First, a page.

The Externalities of The West

By PSU EcoMerge Capstone - 1:36 AM

To most in the developed world, it would seem that society is in the midst of an ever-expanding period of technological growth. Everyday (or at least so it seems) a newer, faster processor is made. Everyday a more capable cell phone is released. And everyday, computing power overall seems to reach and breach its previous ceiling. One might think that along with these ever growing capabilities that the world's problems would be more approachable, more manageable. This is certainly true to some extent, but it is the hidden issues of this rapid growth that have many wondering about the true cost to both society and the planet itself. Case in point, the rare earth elements used in the production of nearly every modern electronic device.

Here is Adjoa, a nine your girl who sells water in a bag, to the works.

Rare earth elements are defined as the group of 17 chemical elements with the atomic numbers 21, 39, 57, and 71. Despite their classification, these elements are not actually all that rare. What makes them scarce is the fact that they are typically found in low concentrations and scattered amongst other mineral deposits. This scarcity has done nothing to stop the demand for them, particularly from the electronics industry, which utilizes them extensively in many common devices. The issue, however, is that once these devices are discarded or replaced by newer versions, there is very little effort being made to reclaim these elements. Increasingly often, global populations have created e-waste zones. These toxic environments are where much of yesterday’s technology now lies in smoldering, virulent, deadly mounds and can be found in locations such as Africa, Vietnam, Eastern Europe, and many others.

The primary reason that reclamation efforts have been lacking is that the concentrations of rare earth minerals in most technologies are very low. The average cell phone contains less than a gram. In contrast, the amount of metals such as copper, gold, and silver is higher than that found in mined ore. The process of extracting rare earth elements is uneconomical and often left to those in the global society with the most to lose. In many e-wastelands, the youngest citizens find that their only reliable (and I use that word extremely loosely) source of income is to delve into the waste, more often than not without any protective gear, and harvest these elements for pennies on the dollar. This illustrates a serious social problem which for too long has gone unaddressed; the developed world is benefiting from technological growth, while the under-developed world is being left to forage through toxic waste just to eek out something that barely resembles a living.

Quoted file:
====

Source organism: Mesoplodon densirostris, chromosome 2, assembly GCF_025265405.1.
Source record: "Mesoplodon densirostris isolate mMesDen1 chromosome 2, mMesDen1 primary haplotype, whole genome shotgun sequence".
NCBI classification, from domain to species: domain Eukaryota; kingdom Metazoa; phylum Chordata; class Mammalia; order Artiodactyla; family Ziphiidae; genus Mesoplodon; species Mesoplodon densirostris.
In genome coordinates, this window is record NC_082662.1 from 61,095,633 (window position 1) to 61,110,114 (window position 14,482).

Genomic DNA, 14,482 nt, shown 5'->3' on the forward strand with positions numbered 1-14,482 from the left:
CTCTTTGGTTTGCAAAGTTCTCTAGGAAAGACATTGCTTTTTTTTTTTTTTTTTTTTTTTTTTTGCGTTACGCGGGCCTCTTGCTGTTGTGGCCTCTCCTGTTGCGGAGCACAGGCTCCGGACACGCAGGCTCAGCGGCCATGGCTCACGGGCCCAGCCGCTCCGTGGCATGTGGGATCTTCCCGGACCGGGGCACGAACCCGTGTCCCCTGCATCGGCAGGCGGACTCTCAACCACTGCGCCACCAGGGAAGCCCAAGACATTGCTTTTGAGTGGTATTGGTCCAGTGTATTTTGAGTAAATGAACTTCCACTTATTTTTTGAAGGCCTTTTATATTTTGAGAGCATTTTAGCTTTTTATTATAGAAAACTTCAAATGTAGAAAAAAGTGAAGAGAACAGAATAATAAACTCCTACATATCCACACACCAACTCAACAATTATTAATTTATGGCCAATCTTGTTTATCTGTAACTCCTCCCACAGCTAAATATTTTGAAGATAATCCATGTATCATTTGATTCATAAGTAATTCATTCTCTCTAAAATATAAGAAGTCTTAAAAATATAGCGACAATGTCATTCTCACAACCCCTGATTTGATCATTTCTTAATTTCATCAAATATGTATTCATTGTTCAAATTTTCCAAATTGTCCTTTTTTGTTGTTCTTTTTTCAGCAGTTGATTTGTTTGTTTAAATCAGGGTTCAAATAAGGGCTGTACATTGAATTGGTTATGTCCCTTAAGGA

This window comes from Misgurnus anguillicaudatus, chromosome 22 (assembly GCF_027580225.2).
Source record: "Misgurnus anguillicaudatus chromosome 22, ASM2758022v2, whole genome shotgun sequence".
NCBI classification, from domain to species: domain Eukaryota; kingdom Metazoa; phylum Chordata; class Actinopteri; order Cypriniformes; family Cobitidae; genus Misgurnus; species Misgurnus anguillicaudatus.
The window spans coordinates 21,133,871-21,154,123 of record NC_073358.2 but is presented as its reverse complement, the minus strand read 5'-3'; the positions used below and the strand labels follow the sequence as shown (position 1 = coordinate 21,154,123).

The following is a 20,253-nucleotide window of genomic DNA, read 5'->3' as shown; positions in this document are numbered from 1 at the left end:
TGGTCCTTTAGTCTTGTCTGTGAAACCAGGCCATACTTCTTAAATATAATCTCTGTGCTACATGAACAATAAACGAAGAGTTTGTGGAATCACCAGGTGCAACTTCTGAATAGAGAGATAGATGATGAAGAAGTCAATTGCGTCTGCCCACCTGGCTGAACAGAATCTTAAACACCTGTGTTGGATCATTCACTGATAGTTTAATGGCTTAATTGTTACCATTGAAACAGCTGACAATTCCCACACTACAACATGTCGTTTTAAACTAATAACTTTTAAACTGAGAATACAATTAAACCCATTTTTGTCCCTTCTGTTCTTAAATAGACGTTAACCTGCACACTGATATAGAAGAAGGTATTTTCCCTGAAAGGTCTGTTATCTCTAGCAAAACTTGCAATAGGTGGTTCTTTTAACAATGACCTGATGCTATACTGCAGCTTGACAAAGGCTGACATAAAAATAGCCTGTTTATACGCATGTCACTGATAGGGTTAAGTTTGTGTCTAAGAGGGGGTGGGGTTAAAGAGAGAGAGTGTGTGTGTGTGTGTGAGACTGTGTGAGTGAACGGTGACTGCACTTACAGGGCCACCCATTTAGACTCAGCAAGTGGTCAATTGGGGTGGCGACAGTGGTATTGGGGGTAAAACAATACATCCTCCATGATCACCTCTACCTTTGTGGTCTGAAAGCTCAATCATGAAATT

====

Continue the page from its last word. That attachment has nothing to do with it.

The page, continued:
Rahman Dauda, a twelve year old boy who has been burning E-waste for the past three years. "whenever possible I go to school," says Dauda.


In addition to the social impact of the use of rare earth minerals, their use also presents serious environmental issues. As previously stated, rare earth minerals are found in very low concentrations and scattered amongst other deposits. The mining techniques used to extract ore and then separate out the rare earth minerals are extremely invasive. They have both irreparably scarred landscapes across the globe as well as brought to the surface many dangerous and harmful elements in the process, such uranium and thorium. This makes the mining, extraction, and disposal of waste extremely dangerous processes. This, along with the blatant social issues, is why there needs to be much more efforts focused on reclamation in a safe and ethical manner. It is profoundly unfair for the most in need to shoulder this burden while those with privilege enjoy the benefits.


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